Pellegrino Tibaldi was an Italian mannerist sculptor, architect, and mural painter. Tibaldi is credited with painting frescoes of the Story of Ulysses found at the Palazzo Poggi and scenes from Moses' life in Rome's Palazzo Sacchetti. He is also credited with teaching several future painters like Girolamo Miruoli, Lorenzo Sabbatini, and Orazio Samacchini.
Salomon de Brosse was a French architect who worked during the early 17th-century. An influential personality, De Brosse's works had a major influence on the works of another important architect, François Mansart. Counted among the most important architects of his generation, Salomon De Brosse was commissioned to design ambitious projects, such as the Luxembourg Palace in Paris.
Jean Bullant was a French sculptor and architect best remembered for designing and building the tombs of influential personalities like Henri II, Anne, Duke of Montmorency, and Catherine de' Medici. Bullant also worked on some of the most important and iconic structures like the Tuileries Palace, the Château d'Écouen, and the Louvre Museum.
Wolf Huber was an Austrian printmaker, painter, and architect who lived and worked in Germany for many years. An important member of the popular Danube school, Huber served as a court painter. His works influenced other artists, including his contemporary Augustin Hirschvogel.
Pietro Lombardo was an Italian Renaissance sculptor and architect. His early works have a distinct Florentine influence, while his later works seem to be inspired by northern ideas. His sons, Tullio and Antonio, were also respected sculptors of the time. Lombardo collaborated with his sons to sculpt many Venetian tombs, including those of Dante Alighieri and Doge Pasquale Malipiero.
Diego Siloe was a Spanish Renaissance architect and sculptor. He is considered a progenitor of the Granadan school of sculpture. Not much is known about him, but it is believed he was the son of the Spanish-Flemish Gothic sculptor Gil de Siloé. The Cathedral of Granada and the tomb of Gonzalo Fernández de Córdoba are considered his greatest works.
Jean Perréal was a French portraitist who worked for French Royalty during the 16th century. A multi-talented personality, Jean Perréal was also a sculptor, architect, and limner of illuminated manuscripts. During his successful career, Jean Perréal worked for prominent and influential personalities like King Charles VIII, Charles of Bourbon, Francis I, and Louis XII. He also designed tombs and medals.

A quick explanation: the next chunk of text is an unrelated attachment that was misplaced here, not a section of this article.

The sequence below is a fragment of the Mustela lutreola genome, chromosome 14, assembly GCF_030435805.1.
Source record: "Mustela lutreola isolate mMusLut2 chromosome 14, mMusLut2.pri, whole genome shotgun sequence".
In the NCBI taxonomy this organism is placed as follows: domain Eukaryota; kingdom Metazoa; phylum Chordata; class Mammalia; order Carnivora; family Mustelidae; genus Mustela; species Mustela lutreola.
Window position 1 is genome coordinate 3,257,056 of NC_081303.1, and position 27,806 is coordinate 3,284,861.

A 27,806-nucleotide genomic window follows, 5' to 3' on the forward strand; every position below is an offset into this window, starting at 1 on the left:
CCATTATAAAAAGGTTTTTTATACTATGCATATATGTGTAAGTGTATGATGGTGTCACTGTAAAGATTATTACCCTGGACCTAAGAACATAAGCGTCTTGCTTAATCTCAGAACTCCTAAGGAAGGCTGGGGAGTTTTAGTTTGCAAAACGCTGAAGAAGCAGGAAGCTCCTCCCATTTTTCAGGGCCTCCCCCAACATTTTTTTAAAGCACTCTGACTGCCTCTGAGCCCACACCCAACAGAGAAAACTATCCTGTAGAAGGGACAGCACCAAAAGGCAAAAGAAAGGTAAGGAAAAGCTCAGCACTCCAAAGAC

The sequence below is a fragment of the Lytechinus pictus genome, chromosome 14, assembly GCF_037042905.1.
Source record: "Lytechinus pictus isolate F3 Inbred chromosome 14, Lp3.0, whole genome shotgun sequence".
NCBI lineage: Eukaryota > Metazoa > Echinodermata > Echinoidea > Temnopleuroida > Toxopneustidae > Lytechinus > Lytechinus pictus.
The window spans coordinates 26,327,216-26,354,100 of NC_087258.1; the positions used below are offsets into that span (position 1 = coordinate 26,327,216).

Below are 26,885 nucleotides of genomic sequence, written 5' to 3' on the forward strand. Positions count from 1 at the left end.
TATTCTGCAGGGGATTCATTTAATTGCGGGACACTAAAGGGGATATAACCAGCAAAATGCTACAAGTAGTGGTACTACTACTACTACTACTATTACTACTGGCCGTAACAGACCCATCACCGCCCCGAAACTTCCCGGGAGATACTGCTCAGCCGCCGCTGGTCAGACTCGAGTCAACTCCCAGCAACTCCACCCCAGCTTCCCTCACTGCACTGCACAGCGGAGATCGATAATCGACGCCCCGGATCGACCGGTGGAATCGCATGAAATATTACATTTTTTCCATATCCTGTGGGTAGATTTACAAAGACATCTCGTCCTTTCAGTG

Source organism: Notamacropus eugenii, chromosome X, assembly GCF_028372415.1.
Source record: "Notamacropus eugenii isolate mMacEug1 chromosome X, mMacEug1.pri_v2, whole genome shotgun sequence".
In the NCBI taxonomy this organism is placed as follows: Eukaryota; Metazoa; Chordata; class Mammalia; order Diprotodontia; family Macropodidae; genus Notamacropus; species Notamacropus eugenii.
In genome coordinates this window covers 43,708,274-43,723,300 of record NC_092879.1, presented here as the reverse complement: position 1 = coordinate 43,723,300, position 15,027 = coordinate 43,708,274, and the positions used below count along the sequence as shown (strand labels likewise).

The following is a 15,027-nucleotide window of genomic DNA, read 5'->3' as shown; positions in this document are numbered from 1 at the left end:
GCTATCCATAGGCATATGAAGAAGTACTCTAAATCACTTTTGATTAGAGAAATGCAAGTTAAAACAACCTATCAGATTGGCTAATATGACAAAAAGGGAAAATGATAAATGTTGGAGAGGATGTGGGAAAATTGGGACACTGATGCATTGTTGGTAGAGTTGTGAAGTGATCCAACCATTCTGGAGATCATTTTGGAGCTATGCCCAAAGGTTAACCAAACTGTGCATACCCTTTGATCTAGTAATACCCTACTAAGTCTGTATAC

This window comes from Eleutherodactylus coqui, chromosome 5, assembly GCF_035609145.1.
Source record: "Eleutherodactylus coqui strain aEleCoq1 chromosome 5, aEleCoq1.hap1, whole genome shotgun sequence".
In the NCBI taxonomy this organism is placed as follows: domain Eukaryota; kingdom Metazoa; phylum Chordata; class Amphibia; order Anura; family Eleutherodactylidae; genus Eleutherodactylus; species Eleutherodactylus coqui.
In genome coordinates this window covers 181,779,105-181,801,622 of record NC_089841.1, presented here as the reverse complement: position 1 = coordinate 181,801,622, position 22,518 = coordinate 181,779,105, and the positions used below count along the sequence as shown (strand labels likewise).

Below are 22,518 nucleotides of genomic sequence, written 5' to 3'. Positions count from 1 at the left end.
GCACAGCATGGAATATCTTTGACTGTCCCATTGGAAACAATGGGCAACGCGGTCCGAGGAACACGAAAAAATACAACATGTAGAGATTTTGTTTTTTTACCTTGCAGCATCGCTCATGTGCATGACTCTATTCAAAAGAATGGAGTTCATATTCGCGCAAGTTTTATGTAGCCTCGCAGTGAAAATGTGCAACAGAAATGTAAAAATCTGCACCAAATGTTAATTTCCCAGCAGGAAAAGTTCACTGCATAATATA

Cornelis Floris de Vriendt was a Flemish sculptor, draughtsman, architect, designer of prints, and medallist. He ran an influential and large workshop in Antwerp and is credited with designing portions of the Antwerp City Hall. Cornelis Floris de Vriendt had a significant impact on the progression of architecture and sculpture in the 16th and 17th century Northern Europe.
Giovanni Battista Crespi was an Italian sculptor, painter, and architect. Although he was born in Romagnano Sesia, he moved to Cerano where his works were much appreciated. He went on to serve as the head of the Accademia Ambrosiana and taught many future painters like Melchiorre Gherardini, Carlo Francesco Nuvolone, and Daniele Crespi.
Andrea Riccio was an Italian sculptor best remembered for making small, practical objects like door knockers and inkwells. Many of his works are preserved in churches and museums, including the Louvre and the Metropolitan Museum of Art. Also an occasional architect, Riccio is credited with working on the church of Santa Giustina, which is located in Padua, Italy.
Regarded as Spain’s most significant sculptors of the 16th century, Damià Forment is remembered for his huge altars and alabaster masterpieces. His works mingled Gothic and Renaissance elements. He is also considered one of the first to introduce Spain to Mannerist art. His works adorn the Huesca Cathedral among others.
Baccio d'Agnolo was an Italian Florentine woodcarver, sculptor, and architect. Starting his career as a woodcarver, he made extensive decorative carvings in the church of Santa Maria Novella and the Palazzo Vecchio. He later became a sculptor and also studied architecture. As an architect, he designed the Palazzo Borgherini-Rosselli del Turco. His three sons also followed in his footsteps.